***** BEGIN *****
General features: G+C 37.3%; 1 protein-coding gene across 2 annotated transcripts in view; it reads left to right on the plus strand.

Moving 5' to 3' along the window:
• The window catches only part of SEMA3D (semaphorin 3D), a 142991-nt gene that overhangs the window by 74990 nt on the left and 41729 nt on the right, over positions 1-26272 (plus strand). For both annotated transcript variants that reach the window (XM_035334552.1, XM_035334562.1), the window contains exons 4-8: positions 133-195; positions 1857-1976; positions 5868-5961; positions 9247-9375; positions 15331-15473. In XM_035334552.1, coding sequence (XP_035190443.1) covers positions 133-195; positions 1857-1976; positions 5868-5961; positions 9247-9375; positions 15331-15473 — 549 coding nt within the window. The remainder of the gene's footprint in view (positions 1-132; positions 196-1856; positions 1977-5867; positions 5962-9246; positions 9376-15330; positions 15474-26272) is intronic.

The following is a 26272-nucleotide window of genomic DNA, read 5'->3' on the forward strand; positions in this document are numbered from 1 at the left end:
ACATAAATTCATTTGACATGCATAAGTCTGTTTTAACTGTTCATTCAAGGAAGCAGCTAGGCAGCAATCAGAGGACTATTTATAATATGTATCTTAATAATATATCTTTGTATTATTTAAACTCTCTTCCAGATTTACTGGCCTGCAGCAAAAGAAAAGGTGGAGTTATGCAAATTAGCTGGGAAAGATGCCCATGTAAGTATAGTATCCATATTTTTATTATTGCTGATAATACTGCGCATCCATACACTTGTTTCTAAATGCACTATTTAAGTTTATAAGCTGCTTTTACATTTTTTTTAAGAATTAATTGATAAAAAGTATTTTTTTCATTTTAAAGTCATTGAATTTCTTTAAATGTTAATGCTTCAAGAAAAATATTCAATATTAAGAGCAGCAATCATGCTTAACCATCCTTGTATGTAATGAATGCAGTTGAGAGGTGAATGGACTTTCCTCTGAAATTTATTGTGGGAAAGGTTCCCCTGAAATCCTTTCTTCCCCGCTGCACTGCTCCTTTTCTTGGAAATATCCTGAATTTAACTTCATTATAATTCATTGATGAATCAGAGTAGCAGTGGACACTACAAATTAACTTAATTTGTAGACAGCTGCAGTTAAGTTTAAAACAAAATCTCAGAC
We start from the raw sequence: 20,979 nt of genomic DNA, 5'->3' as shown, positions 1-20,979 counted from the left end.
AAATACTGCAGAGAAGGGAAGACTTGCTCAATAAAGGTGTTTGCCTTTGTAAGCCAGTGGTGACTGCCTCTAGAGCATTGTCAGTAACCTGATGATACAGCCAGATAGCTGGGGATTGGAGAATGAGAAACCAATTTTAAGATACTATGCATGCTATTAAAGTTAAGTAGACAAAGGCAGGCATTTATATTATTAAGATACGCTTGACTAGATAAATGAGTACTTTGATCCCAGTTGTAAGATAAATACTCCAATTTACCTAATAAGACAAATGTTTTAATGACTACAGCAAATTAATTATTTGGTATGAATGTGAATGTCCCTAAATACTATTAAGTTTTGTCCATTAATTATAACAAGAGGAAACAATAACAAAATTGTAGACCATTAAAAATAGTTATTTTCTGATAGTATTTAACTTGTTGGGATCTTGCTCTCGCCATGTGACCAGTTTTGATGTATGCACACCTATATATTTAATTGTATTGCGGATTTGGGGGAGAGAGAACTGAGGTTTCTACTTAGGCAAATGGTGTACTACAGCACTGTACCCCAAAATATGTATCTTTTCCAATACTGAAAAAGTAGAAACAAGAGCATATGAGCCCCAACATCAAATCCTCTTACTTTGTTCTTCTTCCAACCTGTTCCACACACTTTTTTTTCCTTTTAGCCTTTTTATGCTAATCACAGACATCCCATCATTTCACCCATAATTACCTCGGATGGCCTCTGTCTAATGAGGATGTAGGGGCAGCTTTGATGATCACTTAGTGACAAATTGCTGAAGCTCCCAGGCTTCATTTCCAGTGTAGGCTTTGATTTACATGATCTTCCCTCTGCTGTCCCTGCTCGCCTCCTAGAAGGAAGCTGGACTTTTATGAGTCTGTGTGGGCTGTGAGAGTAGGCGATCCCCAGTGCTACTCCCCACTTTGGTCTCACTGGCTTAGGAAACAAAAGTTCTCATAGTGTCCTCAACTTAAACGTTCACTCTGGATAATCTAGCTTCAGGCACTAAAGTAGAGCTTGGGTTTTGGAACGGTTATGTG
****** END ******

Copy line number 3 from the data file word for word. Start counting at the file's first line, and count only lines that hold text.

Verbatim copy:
• The window catches only part of SEMA3D (semaphorin 3D), a 142991-nt gene that overhangs the window by 74990 nt on the left and 41729 nt on the right, over positions 1-26272 (plus strand). For both annotated transcript variants that reach the window (XM_035334552.1, XM_035334562.1), the window contains exons 4-8: positions 133-195; positions 1857-1976; positions 5868-5961; positions 9247-9375; positions 15331-15473. In XM_035334552.1, coding sequence (XP_035190443.1) covers positions 133-195; positions 1857-1976; positions 5868-5961; positions 9247-9375; positions 15331-15473 — 549 coding nt within the window. The remainder of the gene's footprint in view (positions 1-132; positions 196-1856; positions 1977-5867; positions 5962-9246; positions 9376-15330; positions 15474-26272) is intronic.